Wednesday, August 5, 2009

Spectacle Island

Hi everyone. After a relaxing and breezy boat ride today we arrived at Spectacle Island which had a lot more green and was nicer, in my opinion, than Georges Island. Luckily it did not rain but it was pretty hot and humid throughout the day. My group which included Lizzie, Chloe, Sam, and Matt started by examining a transect which was pretty much in the middle between the tide around 2 PM and the seawall. We sorted out the beach glass and found that there was a lot more kind of opaque, clear-whitish beach glass than any other color by far. Brown or amber glass and dark green glass had a close tie for second place but there was just a little more brown. Light green came after as far as abundance, followed by a small amount of blue which mostly consisted of small pieces, and finally just a couple of tiny pieces of red. We also found pieces of china which were about equal in quantity to the light green pieces.
We then moved further upland, just feet away from the wall. After sorting the pieces from the second site we discovered that the ratio of the colors was indeed the same as the midland spot but there were barely any blue pieces and we found not a single red piece. We also found more pieces of china and pottery upland likely due to erosion from the dump, as Bruce mentioned.
The general pattern of all the pieces, however, especially among the clear/white beach glass, was that they were larger in the upland spot. This made sense according to the Brazil Nut theory because the smaller pieces more easily rolled down the slight hill toward the water because of forces including gravity. The tide and effects of weather like wind and rain could have also propelled these pieces forward. For both spots, the trend of the blue and red were that they were smaller pieces, which is probably why we did not see so many upland.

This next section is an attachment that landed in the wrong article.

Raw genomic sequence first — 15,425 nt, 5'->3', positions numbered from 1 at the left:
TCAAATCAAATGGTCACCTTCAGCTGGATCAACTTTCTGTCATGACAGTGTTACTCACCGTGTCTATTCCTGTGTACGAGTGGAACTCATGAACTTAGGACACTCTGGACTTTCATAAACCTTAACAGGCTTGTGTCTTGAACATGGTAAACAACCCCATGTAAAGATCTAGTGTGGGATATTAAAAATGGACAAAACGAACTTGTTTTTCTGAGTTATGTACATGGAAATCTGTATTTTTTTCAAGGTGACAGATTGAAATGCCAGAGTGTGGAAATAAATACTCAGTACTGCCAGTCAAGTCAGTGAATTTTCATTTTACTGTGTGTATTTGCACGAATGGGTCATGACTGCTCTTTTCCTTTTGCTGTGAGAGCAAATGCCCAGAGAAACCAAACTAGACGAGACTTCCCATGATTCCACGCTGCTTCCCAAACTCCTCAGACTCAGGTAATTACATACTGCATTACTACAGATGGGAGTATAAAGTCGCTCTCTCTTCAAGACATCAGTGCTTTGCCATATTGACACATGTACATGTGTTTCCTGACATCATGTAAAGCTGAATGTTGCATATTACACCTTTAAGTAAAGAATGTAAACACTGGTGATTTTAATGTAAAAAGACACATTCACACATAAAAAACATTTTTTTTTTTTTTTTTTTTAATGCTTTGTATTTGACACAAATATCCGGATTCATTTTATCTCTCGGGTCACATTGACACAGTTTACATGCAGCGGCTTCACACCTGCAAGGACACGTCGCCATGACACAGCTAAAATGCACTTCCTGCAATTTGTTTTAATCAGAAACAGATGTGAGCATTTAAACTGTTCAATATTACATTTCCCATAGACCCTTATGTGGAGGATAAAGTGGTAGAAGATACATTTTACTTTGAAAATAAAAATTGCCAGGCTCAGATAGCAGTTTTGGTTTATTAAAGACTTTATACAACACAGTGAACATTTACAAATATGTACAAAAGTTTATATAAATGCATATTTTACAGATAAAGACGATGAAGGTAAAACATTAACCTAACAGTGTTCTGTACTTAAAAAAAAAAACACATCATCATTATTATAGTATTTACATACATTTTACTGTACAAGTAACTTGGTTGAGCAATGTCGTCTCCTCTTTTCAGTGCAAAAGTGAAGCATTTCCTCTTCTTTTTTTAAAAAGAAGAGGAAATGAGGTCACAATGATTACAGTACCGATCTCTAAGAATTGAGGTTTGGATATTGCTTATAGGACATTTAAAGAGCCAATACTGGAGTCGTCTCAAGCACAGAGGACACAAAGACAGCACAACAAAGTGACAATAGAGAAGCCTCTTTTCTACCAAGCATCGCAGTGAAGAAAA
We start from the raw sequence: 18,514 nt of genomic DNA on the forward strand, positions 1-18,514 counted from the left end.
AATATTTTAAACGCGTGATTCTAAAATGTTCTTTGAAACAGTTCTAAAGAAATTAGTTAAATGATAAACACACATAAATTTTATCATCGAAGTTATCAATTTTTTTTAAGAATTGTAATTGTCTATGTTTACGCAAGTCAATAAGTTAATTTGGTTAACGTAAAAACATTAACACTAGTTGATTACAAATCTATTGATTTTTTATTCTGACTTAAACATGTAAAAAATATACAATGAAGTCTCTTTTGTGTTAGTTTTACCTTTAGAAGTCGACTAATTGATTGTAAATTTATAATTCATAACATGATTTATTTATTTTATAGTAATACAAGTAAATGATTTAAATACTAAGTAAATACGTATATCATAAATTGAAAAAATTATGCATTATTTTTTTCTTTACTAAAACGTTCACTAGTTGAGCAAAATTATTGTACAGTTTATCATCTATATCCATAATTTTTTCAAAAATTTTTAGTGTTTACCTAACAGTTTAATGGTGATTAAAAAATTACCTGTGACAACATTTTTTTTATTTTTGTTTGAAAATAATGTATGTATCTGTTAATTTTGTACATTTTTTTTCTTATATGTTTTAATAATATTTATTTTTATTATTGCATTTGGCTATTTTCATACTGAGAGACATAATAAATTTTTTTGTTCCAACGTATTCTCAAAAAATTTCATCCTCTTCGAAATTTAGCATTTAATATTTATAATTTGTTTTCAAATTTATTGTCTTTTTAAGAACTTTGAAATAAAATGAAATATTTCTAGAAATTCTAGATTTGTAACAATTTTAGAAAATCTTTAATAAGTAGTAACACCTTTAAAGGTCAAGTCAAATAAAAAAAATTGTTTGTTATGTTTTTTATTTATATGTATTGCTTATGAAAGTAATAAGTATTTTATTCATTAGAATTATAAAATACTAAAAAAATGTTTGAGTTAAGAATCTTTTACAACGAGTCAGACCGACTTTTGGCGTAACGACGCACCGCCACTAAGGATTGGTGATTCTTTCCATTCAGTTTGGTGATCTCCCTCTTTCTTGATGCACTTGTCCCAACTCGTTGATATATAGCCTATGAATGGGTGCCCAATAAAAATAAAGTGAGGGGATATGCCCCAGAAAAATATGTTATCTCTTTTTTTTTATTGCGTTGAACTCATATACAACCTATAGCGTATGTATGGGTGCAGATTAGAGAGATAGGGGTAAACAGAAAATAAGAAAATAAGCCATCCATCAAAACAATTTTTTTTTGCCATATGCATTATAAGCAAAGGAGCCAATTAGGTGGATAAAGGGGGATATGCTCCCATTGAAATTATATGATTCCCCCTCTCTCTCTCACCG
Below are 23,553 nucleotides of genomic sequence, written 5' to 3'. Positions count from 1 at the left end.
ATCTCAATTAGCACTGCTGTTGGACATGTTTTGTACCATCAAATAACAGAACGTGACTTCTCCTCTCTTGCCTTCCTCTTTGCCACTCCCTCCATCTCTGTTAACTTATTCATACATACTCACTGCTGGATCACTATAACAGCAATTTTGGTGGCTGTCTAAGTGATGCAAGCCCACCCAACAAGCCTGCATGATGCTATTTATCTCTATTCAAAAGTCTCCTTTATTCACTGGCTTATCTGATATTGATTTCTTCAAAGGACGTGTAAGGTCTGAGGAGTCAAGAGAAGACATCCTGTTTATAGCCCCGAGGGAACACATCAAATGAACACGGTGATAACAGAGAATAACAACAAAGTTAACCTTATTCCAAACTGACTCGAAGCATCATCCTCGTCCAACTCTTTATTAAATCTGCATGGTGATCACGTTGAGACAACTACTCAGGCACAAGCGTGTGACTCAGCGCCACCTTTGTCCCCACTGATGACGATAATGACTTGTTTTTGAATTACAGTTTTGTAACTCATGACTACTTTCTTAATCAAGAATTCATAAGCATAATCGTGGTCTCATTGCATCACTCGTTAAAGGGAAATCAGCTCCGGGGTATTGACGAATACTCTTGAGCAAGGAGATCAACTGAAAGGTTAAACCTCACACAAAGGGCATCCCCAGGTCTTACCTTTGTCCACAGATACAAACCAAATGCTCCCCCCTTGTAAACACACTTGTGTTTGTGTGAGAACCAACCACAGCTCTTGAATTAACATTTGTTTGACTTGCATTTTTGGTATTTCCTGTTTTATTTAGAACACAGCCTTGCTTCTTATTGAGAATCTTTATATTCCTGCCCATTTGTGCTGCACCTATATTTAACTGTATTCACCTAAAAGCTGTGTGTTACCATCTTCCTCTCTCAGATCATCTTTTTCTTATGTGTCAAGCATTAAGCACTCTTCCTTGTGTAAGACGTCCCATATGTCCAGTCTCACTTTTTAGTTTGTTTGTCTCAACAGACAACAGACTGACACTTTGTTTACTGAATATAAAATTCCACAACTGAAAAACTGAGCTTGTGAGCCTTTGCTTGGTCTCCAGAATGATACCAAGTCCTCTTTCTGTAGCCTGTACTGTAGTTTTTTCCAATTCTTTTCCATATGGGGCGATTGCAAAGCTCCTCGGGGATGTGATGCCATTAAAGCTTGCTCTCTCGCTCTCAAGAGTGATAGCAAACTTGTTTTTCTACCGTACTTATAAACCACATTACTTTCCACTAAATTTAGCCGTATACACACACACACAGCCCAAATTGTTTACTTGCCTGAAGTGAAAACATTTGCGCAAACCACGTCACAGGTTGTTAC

At the upland site one of my group members found a beautiful piece of light teal beach glass which we did not see anywhere else.
While there were more shells, especially blue mussel shells in the lower spot closer to the water, there was a lot of dried sticks and what was either grass or seaweed, bunched in piles by our upland transect.
I also discovered that closer to the water and then furthest back from the tide is where the big pieces of beach glass were and it was mainly in the middle, like at our first transect, where the small pieces and small rocks could be found.
On the walk back I came a cross a big Moon Snail shell which was almost the size of a baseball. Bruce explained to me, using this shell, how the Moon Snail proceeds to prey on the periwinkles we saw a few days ago. The thought of a giant slimy snail eating another smaller slimy snail was not terribly appetizing.
It was a pretty nice day at Spectacle Island. See you all tomorrow morning.

Leana Ovadia

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